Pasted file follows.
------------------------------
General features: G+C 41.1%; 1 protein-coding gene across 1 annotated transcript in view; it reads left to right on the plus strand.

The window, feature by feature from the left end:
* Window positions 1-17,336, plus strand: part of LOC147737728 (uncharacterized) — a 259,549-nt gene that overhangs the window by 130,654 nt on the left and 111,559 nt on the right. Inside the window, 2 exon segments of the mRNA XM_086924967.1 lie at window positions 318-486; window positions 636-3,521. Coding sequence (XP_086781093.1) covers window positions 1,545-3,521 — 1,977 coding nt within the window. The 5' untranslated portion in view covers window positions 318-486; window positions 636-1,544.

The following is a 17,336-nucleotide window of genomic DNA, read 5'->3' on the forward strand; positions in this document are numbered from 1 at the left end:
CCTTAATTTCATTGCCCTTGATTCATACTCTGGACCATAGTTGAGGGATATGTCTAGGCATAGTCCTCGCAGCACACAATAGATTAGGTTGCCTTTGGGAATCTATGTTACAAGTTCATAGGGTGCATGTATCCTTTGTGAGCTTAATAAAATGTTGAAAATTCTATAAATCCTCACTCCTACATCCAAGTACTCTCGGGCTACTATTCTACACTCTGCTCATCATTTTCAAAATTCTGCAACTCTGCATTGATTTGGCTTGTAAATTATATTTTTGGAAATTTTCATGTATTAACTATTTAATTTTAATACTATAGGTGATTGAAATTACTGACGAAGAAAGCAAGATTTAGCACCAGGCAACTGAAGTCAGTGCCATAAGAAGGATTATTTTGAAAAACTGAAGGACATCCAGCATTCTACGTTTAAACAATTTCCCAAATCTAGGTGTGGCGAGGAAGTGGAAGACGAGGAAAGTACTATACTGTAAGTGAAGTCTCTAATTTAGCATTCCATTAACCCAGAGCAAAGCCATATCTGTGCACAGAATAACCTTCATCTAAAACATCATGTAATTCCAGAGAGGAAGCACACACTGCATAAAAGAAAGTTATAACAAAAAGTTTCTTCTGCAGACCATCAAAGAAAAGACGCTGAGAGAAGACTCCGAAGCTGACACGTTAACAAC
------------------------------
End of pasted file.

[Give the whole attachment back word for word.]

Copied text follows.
General features: G+C 41.1%; 1 protein-coding gene across 1 annotated transcript in view; it reads left to right on the plus strand.

The window, feature by feature from the left end:
* Window positions 1-17,336, plus strand: part of LOC147737728 (uncharacterized) — a 259,549-nt gene that overhangs the window by 130,654 nt on the left and 111,559 nt on the right. Inside the window, 2 exon segments of the mRNA XM_086924967.1 lie at window positions 318-486; window positions 636-3,521. Coding sequence (XP_086781093.1) covers window positions 1,545-3,521 — 1,977 coding nt within the window. The 5' untranslated portion in view covers window positions 318-486; window positions 636-1,544.

The following is a 17,336-nucleotide window of genomic DNA, read 5'->3' on the forward strand; positions in this document are numbered from 1 at the left end:
CCTTAATTTCATTGCCCTTGATTCATACTCTGGACCATAGTTGAGGGATATGTCTAGGCATAGTCCTCGCAGCACACAATAGATTAGGTTGCCTTTGGGAATCTATGTTACAAGTTCATAGGGTGCATGTATCCTTTGTGAGCTTAATAAAATGTTGAAAATTCTATAAATCCTCACTCCTACATCCAAGTACTCTCGGGCTACTATTCTACACTCTGCTCATCATTTTCAAAATTCTGCAACTCTGCATTGATTTGGCTTGTAAATTATATTTTTGGAAATTTTCATGTATTAACTATTTAATTTTAATACTATAGGTGATTGAAATTACTGACGAAGAAAGCAAGATTTAGCACCAGGCAACTGAAGTCAGTGCCATAAGAAGGATTATTTTGAAAAACTGAAGGACATCCAGCATTCTACGTTTAAACAATTTCCCAAATCTAGGTGTGGCGAGGAAGTGGAAGACGAGGAAAGTACTATACTGTAAGTGAAGTCTCTAATTTAGCATTCCATTAACCCAGAGCAAAGCCATATCTGTGCACAGAATAACCTTCATCTAAAACATCATGTAATTCCAGAGAGGAAGCACACACTGCATAAAAGAAAGTTATAACAAAAAGTTTCTTCTGCAGACCATCAAAGAAAAGACGCTGAGAGAAGACTCCGAAGCTGACACGTTAACAAC